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Retiled Ickworth Rotunda to be visible by end of this month

PUBLISHED: 13:57 11 September 2020 | UPDATED: 15:37 11 September 2020

The scaffolding at Ickworth has been in place for more than a year but will be coming down soon Picture: PAUL GEATER

The scaffolding at Ickworth has been in place for more than a year but will be coming down soon Picture: PAUL GEATER

Archant

An ambitious £5million project to restore the roof of the famous Rotunda at the National Trust’s Ickworth has been completed.

The finished roof at the Ickworth Rotunda is now water-tight for the future  Picture: JIM WOOLFThe finished roof at the Ickworth Rotunda is now water-tight for the future Picture: JIM WOOLF

It took 45,000 new slates and 270 miles of scaffolding to retile the iconic dome in the biggest investment the trust has ever made at Ickworth, near Bury St Edmunds.

One of the most photographed buildings in the National Trust, Ickworth’s Rotunda has been covered in scaffolding for more than a year whilst the conservation work was carried out to re-slate the entire Rotunda dome, repair the East and West wing link roofs and add lightning protection to the building.

MORE: Iconic landmark clad in scaffolding as roof re-tiled in £5m revamp

Called Ickworth Uncovered, the project has seen construction experts cut and shape more than 7,000 Westmorland green slate tiles on site to fit the Rotunda roof, a process which was first completed at Ickworth in 1806 by the stonemasons De Carle.

Construction under way during the �5 million restoration project  Picture: JIM WOOLFConstruction under way during the �5 million restoration project Picture: JIM WOOLF

The scaffolding, which in 2019 took more than two months to erect, will now begin to be dismantled and will take about six weeks to come down, with the Italianate-style building becoming visible to visitors again by the end of September.

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The 80-foot crane which came on site last year to lift the temporary scaffold roof onto the 40 metres high and wide building will return to start the process of lifting the scaffold roof off the Rotunda.

Work to fit the new slate - which is the same type originally used more than 200 years ago - began to make its way up onto the roof in July, many of them bearing inscriptions and messages from visitors who supported fundraising for the project by donating to sign one.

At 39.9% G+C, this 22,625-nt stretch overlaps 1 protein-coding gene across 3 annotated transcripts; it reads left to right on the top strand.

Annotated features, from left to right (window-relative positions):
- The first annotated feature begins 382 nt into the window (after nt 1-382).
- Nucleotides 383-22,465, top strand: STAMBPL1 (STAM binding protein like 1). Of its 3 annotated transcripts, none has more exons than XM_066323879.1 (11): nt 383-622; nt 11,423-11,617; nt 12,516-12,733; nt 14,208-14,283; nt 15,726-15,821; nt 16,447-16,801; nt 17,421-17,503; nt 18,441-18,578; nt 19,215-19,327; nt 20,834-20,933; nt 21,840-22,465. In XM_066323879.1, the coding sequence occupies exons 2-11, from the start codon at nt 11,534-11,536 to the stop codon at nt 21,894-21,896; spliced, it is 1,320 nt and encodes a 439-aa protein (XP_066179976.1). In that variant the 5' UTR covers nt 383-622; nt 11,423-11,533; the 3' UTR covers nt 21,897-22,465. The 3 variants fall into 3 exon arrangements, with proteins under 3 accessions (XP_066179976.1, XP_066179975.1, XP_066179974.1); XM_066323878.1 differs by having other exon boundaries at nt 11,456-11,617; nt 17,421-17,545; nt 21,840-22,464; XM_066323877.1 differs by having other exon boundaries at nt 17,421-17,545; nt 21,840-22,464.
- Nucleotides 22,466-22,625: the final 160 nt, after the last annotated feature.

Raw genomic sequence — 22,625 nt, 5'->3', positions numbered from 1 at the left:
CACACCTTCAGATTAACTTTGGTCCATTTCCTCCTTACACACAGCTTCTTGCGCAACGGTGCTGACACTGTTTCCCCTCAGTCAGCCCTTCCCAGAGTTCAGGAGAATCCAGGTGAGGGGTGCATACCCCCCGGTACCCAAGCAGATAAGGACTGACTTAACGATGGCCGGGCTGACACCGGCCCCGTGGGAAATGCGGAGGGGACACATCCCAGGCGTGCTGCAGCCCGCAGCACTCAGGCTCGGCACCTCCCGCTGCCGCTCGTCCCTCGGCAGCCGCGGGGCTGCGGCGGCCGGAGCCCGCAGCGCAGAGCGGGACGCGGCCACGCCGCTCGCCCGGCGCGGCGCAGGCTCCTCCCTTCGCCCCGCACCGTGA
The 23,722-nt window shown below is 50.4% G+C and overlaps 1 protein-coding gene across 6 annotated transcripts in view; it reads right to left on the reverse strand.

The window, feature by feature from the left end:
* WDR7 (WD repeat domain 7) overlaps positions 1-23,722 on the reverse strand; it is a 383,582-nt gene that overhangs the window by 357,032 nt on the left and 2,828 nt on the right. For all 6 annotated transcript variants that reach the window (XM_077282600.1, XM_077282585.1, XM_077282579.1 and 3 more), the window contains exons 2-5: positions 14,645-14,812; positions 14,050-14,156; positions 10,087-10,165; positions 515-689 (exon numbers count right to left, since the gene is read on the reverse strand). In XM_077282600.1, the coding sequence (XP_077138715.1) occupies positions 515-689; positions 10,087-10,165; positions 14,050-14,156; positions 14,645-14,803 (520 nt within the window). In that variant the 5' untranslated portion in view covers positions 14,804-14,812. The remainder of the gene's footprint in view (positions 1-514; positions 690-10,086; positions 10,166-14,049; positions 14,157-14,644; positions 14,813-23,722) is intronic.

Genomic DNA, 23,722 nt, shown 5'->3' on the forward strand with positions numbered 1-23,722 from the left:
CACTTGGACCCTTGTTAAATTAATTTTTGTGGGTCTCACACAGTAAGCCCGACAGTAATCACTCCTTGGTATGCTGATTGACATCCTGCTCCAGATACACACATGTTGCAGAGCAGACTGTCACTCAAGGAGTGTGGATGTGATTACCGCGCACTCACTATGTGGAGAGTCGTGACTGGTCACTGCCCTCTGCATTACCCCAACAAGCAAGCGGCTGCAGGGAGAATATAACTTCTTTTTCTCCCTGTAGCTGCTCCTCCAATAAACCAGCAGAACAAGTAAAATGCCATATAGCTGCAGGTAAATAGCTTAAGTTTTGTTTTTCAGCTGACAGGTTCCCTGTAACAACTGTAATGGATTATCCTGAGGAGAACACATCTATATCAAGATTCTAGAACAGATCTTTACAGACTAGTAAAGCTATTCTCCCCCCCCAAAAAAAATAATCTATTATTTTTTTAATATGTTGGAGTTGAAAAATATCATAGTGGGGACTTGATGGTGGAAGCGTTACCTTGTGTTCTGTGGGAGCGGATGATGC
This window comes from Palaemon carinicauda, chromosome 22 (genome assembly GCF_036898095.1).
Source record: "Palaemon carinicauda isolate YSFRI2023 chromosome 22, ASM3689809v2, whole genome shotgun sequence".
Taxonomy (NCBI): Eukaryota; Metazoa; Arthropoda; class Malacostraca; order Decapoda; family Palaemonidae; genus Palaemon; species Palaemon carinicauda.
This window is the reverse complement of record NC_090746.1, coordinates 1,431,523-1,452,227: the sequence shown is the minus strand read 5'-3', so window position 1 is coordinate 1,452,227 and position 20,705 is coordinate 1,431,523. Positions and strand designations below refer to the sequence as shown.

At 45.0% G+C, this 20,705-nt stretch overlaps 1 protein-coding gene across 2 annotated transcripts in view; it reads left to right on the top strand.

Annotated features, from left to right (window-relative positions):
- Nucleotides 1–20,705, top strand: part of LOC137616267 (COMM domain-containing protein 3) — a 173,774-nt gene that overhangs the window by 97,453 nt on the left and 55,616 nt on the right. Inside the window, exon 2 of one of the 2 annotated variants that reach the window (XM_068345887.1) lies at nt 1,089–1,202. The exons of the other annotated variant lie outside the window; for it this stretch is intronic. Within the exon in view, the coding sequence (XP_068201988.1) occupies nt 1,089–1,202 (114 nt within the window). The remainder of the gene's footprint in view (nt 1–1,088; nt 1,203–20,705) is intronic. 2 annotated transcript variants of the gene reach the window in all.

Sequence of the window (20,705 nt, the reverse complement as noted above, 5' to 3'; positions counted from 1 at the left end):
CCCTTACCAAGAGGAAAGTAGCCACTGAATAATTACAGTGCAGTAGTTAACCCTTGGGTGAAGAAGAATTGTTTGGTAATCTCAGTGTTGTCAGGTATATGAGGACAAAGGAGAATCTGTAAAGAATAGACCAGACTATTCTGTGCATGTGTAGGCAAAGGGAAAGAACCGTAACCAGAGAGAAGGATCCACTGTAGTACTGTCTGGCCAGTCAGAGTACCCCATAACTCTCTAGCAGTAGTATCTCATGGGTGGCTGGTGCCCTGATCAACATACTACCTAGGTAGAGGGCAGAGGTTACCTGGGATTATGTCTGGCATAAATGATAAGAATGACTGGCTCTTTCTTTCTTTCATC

The scaffolding at Ickworth took three months to install Picture: PAUL GEATERThe scaffolding at Ickworth took three months to install Picture: PAUL GEATER

MORE: 262ft crane needed to finish mammoth scaffolding at Ickworth

Tim Watson, general manager at Ickworth, said: “Ickworth Uncovered has been a huge investment in Ickworth’s future, securing the Rotunda and all of the treasures it houses within and we are incredibly grateful for our visitors’ support and donations during the project.

“It’s been an incredible conservation project to be a part of with all the complexities involved when the house was open before the coronavirus pandemic forced us to close, showing visitors what we’ve been doing on the roof through our purpose built Project Studio and a new house exhibition alongside the project.

“Whilst the scaffolding does look spectacular, we are also all very excited to be able to see the Rotunda in all its glory once again.”

During the project, many of the old slates have moved on to new homes, with visitors buying them to use in home projects such as plant borders, dinner placemats and even old shed roofs.

The Rotunda is one of the most photographed buildings in the National Trust Picture: GETTY IMAGES/ISTOCKPHOTOThe Rotunda is one of the most photographed buildings in the National Trust Picture: GETTY IMAGES/ISTOCKPHOTO

The team of skilled craftsman, lead workers and slaters on site have been working under new safety arrangements to allow for social distancing and the final slate was laid at the beginning of August.

The conservation project is being funded thanks to the generosity of the charity’s members, supporters and donors, together with significant grant funding from the National Lottery Heritage Fund, The Wolfson Foundation and the Arts Council.


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